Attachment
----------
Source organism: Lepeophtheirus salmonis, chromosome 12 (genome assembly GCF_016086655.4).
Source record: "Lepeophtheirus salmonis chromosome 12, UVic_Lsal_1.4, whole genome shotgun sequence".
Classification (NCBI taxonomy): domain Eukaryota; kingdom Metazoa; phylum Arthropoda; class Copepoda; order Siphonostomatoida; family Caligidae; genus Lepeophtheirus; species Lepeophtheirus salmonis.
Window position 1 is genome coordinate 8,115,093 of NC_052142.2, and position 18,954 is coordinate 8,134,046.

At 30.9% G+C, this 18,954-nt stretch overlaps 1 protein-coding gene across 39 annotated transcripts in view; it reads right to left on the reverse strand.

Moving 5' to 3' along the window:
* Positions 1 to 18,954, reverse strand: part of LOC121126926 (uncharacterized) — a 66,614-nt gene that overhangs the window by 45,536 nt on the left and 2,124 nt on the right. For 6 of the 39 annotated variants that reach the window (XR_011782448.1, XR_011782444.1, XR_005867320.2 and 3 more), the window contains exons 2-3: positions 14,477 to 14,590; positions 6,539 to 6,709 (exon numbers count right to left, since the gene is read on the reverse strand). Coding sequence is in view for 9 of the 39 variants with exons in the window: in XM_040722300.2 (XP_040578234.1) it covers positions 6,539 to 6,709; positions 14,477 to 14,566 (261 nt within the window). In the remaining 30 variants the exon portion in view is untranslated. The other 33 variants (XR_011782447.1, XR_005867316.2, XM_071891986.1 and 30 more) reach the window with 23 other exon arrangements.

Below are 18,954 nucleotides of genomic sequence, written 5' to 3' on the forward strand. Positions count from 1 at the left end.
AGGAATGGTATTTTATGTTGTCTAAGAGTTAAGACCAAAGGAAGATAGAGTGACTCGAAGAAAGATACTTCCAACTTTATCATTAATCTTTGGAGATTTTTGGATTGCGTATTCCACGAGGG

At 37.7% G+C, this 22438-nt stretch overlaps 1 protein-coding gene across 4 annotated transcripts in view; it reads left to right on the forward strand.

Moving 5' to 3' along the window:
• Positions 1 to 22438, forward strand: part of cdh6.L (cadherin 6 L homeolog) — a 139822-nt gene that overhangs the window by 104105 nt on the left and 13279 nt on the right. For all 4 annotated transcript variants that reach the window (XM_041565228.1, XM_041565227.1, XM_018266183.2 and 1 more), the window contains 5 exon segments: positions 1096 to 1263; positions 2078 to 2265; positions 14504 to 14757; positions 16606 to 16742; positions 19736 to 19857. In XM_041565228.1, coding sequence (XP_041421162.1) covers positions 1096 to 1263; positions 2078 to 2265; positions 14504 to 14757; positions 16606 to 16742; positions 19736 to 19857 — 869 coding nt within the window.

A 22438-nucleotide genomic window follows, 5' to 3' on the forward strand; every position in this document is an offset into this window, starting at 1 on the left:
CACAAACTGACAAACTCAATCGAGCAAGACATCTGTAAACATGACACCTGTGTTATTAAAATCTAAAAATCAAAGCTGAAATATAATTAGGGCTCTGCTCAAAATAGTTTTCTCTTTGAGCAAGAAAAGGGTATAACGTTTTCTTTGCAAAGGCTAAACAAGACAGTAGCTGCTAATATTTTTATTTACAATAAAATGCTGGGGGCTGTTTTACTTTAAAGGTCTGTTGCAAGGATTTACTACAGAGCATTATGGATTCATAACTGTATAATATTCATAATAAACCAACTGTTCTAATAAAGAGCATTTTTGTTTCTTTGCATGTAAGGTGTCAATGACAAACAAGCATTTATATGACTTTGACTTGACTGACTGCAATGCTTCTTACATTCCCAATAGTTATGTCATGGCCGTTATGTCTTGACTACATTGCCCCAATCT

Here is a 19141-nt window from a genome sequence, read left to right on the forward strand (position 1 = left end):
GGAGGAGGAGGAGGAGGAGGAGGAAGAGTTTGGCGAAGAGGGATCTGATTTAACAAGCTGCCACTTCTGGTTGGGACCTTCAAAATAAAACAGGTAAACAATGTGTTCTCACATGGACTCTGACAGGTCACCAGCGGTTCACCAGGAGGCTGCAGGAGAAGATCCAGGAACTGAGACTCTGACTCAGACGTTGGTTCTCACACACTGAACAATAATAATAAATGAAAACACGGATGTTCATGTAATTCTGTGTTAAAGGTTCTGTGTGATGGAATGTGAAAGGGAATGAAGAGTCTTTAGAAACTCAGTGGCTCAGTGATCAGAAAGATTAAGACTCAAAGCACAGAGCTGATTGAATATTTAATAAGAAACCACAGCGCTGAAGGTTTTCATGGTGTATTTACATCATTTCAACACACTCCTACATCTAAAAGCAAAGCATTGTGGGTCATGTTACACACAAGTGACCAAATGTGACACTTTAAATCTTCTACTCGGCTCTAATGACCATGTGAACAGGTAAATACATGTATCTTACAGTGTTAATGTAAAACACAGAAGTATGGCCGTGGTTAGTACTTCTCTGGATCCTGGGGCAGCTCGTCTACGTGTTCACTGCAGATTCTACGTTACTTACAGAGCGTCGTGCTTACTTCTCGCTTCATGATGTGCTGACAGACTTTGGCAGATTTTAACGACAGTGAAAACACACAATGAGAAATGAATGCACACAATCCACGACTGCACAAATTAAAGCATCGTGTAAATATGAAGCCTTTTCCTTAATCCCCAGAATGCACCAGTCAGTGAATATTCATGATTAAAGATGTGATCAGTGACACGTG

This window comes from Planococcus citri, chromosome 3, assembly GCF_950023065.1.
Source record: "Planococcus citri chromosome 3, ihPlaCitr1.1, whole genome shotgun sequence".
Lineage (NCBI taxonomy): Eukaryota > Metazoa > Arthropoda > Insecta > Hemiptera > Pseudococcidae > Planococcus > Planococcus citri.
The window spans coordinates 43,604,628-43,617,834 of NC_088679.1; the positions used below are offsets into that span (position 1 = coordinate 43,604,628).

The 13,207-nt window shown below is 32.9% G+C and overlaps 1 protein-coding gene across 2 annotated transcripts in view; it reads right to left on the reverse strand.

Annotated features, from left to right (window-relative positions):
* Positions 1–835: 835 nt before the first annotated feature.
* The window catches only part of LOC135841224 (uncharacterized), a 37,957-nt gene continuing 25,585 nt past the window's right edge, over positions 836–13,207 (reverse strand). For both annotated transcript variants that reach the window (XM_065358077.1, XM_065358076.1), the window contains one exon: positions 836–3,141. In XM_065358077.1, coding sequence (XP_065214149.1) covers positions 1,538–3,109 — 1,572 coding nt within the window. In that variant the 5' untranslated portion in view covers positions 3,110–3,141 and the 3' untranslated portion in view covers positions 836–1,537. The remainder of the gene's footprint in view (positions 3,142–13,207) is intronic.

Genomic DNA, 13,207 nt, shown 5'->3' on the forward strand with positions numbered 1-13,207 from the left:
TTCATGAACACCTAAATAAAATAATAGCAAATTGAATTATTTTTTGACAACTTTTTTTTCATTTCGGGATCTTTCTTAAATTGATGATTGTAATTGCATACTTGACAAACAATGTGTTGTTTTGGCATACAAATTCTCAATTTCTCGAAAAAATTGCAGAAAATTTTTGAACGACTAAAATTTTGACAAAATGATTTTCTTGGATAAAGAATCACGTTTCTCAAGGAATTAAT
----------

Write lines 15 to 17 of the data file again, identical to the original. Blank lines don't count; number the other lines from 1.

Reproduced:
Here is a 19141-nt window from a genome sequence, read left to right on the forward strand (position 1 = left end):
GGAGGAGGAGGAGGAGGAGGAGGAAGAGTTTGGCGAAGAGGGATCTGATTTAACAAGCTGCCACTTCTGGTTGGGACCTTCAAAATAAAACAGGTAAACAATGTGTTCTCACATGGACTCTGACAGGTCACCAGCGGTTCACCAGGAGGCTGCAGGAGAAGATCCAGGAACTGAGACTCTGACTCAGACGTTGGTTCTCACACACTGAACAATAATAATAAATGAAAACACGGATGTTCATGTAATTCTGTGTTAAAGGTTCTGTGTGATGGAATGTGAAAGGGAATGAAGAGTCTTTAGAAACTCAGTGGCTCAGTGATCAGAAAGATTAAGACTCAAAGCACAGAGCTGATTGAATATTTAATAAGAAACCACAGCGCTGAAGGTTTTCATGGTGTATTTACATCATTTCAACACACTCCTACATCTAAAAGCAAAGCATTGTGGGTCATGTTACACACAAGTGACCAAATGTGACACTTTAAATCTTCTACTCGGCTCTAATGACCATGTGAACAGGTAAATACATGTATCTTACAGTGTTAATGTAAAACACAGAAGTATGGCCGTGGTTAGTACTTCTCTGGATCCTGGGGCAGCTCGTCTACGTGTTCACTGCAGATTCTACGTTACTTACAGAGCGTCGTGCTTACTTCTCGCTTCATGATGTGCTGACAGACTTTGGCAGATTTTAACGACAGTGAAAACACACAATGAGAAATGAATGCACACAATCCACGACTGCACAAATTAAAGCATCGTGTAAATATGAAGCCTTTTCCTTAATCCCCAGAATGCACCAGTCAGTGAATATTCATGATTAAAGATGTGATCAGTGACACGTG

This window comes from Planococcus citri, chromosome 3, assembly GCF_950023065.1.